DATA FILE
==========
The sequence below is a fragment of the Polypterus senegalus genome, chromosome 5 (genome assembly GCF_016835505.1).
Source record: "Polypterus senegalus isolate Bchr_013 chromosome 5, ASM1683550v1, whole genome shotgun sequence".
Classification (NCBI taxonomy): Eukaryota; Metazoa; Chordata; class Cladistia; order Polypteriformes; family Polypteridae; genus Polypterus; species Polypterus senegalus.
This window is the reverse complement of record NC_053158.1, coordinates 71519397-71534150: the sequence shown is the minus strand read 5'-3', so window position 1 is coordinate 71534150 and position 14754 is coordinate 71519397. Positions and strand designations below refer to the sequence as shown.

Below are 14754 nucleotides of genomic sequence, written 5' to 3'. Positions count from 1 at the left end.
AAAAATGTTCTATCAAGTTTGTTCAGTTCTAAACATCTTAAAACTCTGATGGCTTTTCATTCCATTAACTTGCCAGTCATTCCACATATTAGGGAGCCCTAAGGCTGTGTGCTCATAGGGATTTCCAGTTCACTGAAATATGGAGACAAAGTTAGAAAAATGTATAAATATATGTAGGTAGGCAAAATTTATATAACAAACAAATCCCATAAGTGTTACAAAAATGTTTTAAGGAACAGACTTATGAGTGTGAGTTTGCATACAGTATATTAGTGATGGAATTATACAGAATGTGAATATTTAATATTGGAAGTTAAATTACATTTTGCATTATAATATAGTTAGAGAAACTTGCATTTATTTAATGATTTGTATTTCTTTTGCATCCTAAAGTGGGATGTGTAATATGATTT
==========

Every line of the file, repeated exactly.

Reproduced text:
The sequence below is a fragment of the Polypterus senegalus genome, chromosome 5 (genome assembly GCF_016835505.1).
Source record: "Polypterus senegalus isolate Bchr_013 chromosome 5, ASM1683550v1, whole genome shotgun sequence".
Classification (NCBI taxonomy): Eukaryota; Metazoa; Chordata; class Cladistia; order Polypteriformes; family Polypteridae; genus Polypterus; species Polypterus senegalus.
This window is the reverse complement of record NC_053158.1, coordinates 71519397-71534150: the sequence shown is the minus strand read 5'-3', so window position 1 is coordinate 71534150 and position 14754 is coordinate 71519397. Positions and strand designations below refer to the sequence as shown.

Below are 14754 nucleotides of genomic sequence, written 5' to 3'. Positions count from 1 at the left end.
AAAAATGTTCTATCAAGTTTGTTCAGTTCTAAACATCTTAAAACTCTGATGGCTTTTCATTCCATTAACTTGCCAGTCATTCCACATATTAGGGAGCCCTAAGGCTGTGTGCTCATAGGGATTTCCAGTTCACTGAAATATGGAGACAAAGTTAGAAAAATGTATAAATATATGTAGGTAGGCAAAATTTATATAACAAACAAATCCCATAAGTGTTACAAAAATGTTTTAAGGAACAGACTTATGAGTGTGAGTTTGCATACAGTATATTAGTGATGGAATTATACAGAATGTGAATATTTAATATTGGAAGTTAAATTACATTTTGCATTATAATATAGTTAGAGAAACTTGCATTTATTTAATGATTTGTATTTCTTTTGCATCCTAAAGTGGGATGTGTAATATGATTT